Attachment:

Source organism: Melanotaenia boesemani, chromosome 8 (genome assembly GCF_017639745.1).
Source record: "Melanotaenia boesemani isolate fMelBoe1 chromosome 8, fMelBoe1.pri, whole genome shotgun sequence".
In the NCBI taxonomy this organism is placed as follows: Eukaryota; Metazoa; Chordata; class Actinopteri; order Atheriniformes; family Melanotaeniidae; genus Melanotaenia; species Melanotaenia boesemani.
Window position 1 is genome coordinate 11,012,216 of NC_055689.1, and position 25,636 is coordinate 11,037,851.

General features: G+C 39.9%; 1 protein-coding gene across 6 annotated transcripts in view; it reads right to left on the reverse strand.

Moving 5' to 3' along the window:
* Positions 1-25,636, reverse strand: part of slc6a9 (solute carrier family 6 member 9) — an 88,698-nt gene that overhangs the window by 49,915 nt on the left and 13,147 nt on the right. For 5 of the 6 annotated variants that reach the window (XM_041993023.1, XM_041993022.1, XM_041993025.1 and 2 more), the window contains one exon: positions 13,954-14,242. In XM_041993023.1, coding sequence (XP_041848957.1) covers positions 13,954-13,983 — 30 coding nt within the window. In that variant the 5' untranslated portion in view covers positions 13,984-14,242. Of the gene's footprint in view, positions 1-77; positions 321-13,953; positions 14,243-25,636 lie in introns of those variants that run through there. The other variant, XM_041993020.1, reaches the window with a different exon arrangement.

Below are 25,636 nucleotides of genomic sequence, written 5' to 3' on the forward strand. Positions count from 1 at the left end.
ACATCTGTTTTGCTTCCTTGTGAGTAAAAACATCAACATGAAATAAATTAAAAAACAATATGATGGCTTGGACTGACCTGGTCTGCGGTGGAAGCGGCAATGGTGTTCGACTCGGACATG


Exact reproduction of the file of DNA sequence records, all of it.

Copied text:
Source organism: Melanotaenia boesemani, chromosome 8 (genome assembly GCF_017639745.1).
Source record: "Melanotaenia boesemani isolate fMelBoe1 chromosome 8, fMelBoe1.pri, whole genome shotgun sequence".
In the NCBI taxonomy this organism is placed as follows: Eukaryota; Metazoa; Chordata; class Actinopteri; order Atheriniformes; family Melanotaeniidae; genus Melanotaenia; species Melanotaenia boesemani.
Window position 1 is genome coordinate 11,012,216 of NC_055689.1, and position 25,636 is coordinate 11,037,851.

General features: G+C 39.9%; 1 protein-coding gene across 6 annotated transcripts in view; it reads right to left on the reverse strand.

Moving 5' to 3' along the window:
* Positions 1-25,636, reverse strand: part of slc6a9 (solute carrier family 6 member 9) — an 88,698-nt gene that overhangs the window by 49,915 nt on the left and 13,147 nt on the right. For 5 of the 6 annotated variants that reach the window (XM_041993023.1, XM_041993022.1, XM_041993025.1 and 2 more), the window contains one exon: positions 13,954-14,242. In XM_041993023.1, coding sequence (XP_041848957.1) covers positions 13,954-13,983 — 30 coding nt within the window. In that variant the 5' untranslated portion in view covers positions 13,984-14,242. Of the gene's footprint in view, positions 1-77; positions 321-13,953; positions 14,243-25,636 lie in introns of those variants that run through there. The other variant, XM_041993020.1, reaches the window with a different exon arrangement.

Below are 25,636 nucleotides of genomic sequence, written 5' to 3' on the forward strand. Positions count from 1 at the left end.
ACATCTGTTTTGCTTCCTTGTGAGTAAAAACATCAACATGAAATAAATTAAAAAACAATATGATGGCTTGGACTGACCTGGTCTGCGGTGGAAGCGGCAATGGTGTTCGACTCGGACATG